Memory test – Joe
SUMMARY: Very good RAM, great packaging.
The good guys at Corsair Memory were nice enough to send a sample of their XMS xpert TWINXP1024-3200XL to test. Now this is pretty nifty stuff – an LED display attaches to the DIMMs to read out frequency, temperature and voltage; in addition, you can program it to display a scrolling message – the mind boggles at the thought. Finally, something new under the sun!
- Large 10-digit alphanumeric display 0.4″ (10mm) tall display
- Displays real-time memory parameters:
- Shows measured-on-module voltage
- Displays temperature under heatsink, user selectable Centigrade / Fahrenheit
- Integrated crystal measures actual memory frequency
- Up to three user-programmable scrolling marquee, 23 characters per marquee, adjustable scroll speed
- Two LED bars show level of memory activity
- Lighted Corsair sails at each end of display
- CD with Corsair “Memory Dashboard” software
The Memory Dashboard is a nice feature:
You can track key variables, among other options – for more details on this see the
Memory Dashboard Manual.
Normally with RAM, I take a “beauty shot” and that’s it – one stick is pretty much looks the same as any other. In this case, however, Corsair’s XMS xpert warrants a few pics. First, they are a matched set of DIMMs and LED modules:
You mate the LED to the DIMM – it’s keyed so you can only snap them together one way:
The assembled package
Looks like an “L”:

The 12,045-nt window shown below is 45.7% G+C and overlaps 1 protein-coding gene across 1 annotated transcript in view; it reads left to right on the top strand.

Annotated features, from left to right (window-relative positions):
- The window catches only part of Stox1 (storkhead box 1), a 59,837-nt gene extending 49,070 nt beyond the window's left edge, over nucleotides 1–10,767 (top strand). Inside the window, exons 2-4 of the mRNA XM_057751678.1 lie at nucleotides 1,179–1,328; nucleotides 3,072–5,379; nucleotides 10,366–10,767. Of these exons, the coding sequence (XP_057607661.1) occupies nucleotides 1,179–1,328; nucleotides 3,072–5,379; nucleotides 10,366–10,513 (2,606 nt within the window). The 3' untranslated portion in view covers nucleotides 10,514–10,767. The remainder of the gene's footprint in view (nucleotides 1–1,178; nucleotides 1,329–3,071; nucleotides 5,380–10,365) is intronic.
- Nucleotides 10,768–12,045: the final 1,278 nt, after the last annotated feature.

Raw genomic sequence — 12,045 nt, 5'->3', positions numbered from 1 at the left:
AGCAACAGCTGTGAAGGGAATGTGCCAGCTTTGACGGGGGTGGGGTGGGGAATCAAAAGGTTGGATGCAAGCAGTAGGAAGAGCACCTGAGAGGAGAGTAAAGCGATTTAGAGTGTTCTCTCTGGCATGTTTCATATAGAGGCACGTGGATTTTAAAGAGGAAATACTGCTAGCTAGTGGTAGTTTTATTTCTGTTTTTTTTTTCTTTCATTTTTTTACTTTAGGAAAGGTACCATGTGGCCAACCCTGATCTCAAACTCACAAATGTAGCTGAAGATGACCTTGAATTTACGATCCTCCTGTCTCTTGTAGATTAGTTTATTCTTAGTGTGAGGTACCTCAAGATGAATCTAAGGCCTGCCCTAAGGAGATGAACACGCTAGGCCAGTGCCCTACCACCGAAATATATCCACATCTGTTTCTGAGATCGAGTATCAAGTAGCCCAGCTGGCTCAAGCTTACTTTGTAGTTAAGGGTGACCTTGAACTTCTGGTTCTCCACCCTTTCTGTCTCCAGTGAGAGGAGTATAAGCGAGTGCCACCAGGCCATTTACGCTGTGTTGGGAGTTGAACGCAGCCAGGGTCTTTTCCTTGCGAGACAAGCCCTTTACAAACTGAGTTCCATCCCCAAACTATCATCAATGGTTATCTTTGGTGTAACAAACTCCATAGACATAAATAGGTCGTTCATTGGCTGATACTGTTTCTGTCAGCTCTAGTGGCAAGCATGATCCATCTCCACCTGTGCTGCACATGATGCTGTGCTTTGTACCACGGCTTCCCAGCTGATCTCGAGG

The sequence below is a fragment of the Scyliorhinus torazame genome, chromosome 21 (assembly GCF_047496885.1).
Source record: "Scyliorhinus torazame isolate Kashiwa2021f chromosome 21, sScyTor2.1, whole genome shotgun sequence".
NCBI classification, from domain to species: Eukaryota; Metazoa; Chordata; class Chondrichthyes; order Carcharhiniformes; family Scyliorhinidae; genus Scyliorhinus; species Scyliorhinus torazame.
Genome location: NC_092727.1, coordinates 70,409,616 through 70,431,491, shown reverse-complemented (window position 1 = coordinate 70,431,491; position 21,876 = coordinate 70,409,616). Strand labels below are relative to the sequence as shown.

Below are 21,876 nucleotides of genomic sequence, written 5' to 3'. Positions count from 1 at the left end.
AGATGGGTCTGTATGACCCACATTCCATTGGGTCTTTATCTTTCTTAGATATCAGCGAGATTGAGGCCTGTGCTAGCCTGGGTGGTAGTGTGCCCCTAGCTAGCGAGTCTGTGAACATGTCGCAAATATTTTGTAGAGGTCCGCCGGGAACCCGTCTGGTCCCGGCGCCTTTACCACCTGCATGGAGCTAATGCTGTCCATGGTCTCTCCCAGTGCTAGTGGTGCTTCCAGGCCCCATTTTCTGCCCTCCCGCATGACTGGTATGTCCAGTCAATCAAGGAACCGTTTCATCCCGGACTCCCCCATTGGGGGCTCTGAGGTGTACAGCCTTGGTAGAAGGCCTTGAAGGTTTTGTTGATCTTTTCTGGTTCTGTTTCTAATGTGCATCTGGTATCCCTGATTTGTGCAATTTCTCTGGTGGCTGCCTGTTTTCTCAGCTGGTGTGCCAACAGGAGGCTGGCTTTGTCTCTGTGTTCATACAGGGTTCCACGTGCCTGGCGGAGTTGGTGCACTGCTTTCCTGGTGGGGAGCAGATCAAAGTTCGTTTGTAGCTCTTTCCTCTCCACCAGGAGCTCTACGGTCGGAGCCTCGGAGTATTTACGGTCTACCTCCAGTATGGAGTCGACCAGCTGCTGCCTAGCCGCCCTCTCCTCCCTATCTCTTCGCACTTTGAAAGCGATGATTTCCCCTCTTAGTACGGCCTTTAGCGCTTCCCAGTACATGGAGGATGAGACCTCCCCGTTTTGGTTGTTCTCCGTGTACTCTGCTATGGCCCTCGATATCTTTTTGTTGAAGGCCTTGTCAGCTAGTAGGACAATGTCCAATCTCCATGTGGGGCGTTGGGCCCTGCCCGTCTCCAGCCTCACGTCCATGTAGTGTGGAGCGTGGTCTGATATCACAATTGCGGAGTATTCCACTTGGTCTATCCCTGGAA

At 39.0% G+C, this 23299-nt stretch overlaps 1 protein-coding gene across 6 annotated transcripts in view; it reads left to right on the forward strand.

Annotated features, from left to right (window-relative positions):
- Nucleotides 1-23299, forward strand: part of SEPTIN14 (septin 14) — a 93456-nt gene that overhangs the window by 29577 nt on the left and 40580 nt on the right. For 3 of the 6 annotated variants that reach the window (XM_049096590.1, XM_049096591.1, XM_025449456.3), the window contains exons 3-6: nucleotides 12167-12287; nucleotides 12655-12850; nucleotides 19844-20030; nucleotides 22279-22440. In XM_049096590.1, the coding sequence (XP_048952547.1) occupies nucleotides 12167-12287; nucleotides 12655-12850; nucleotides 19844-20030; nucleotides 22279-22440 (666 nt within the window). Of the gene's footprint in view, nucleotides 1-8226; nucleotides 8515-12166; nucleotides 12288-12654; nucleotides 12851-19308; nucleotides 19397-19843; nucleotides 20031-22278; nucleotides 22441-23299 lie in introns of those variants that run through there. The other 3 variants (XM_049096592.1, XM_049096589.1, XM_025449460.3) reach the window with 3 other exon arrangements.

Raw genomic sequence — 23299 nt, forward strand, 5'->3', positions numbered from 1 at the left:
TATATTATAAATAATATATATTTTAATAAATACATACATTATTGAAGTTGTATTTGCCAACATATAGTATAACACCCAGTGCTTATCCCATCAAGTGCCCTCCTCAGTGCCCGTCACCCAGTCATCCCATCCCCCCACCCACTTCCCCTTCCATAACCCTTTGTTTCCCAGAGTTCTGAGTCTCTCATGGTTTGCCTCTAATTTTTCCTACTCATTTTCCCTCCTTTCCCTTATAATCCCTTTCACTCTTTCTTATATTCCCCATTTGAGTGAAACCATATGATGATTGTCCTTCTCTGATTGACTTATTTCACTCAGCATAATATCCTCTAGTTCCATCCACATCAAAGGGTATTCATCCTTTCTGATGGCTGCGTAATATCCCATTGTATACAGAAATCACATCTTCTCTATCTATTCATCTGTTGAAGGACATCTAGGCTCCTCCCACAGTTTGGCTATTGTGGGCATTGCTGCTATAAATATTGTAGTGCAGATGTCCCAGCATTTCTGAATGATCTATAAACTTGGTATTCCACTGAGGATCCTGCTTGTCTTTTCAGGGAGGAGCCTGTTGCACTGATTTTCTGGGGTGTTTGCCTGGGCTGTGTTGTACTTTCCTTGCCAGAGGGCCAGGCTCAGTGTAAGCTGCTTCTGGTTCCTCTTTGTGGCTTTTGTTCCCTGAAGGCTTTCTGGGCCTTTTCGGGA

The directions suggest that you mount the DIMM first and then snap on the LED module after; you can mount the LEDs such that two adjacent DIMMs will fit no problem. Fire them up and…
There is also scrolling text that I could not capture with a camera (the digits changed too rapidly for the camera) – note that this text can be changed by the user.
I used the UXD RST Pro2 Memory Tester. RST Pro2 is a stand-alone PCI card that only requires RAM, CPU and video on the motherboard – it is OS independent, self booting and runs 30 different memory tests to determine the point of failure.
In running this test, I used an ABIT NF7-S motherboard, detuning the CPU so that it would not be a factor in testing. The only items populating the motherboard were the RAM, CPU, videocard, floppy and RST Pro PCI card – not much of anything to get in the way. I ran two sticks of 512 simultaneously to test how well they interacted.
Each test loop takes about two hours; if a failure was detected, I stopped the test and ran another series until it passed 5 test loops – about 10 hours for each “Pass”. I ran these tests at voltages ranging from 2.6 to 2.8v.
Memory Timing @ Voltage
5 2 2 2.0 @ 2.7v
5 x 131
7 3 3 3.0 @ 2.8v
5 x 133
At Corsair’s spec memory settings (5222), I found it stable up to 437 MHz at 2.7 volts – 9.3% over the spec 400 MHz; increasing voltage to 2.8 volts had no beneficial impact – it would post above that but with increasing errors as speeds went up. It’s possible that some may be able to post and run benchmarks with minor or no apparent errors at speeds above what I found. I suspect going over 2.8v might add a couple of MHz, but IMHO not worth it.
Relaxing timings to 7 3 3 3.0 bumped the speed to 446 MHz – a 11.5% increase – not as much a gain as I expected; relaxed timings such as this will negatively impact on-screen performance, and considering the minimal gain, not worth it.
Corsair’s XMS xpert does the job nicely at spec memory settings (5 2 2 2.0) at 2.7 volts and can be pushed a little further with detuned memory settings. The LED module and monitoring software make this a very nice package – I can only imagine what messages users might program into the scrolling display.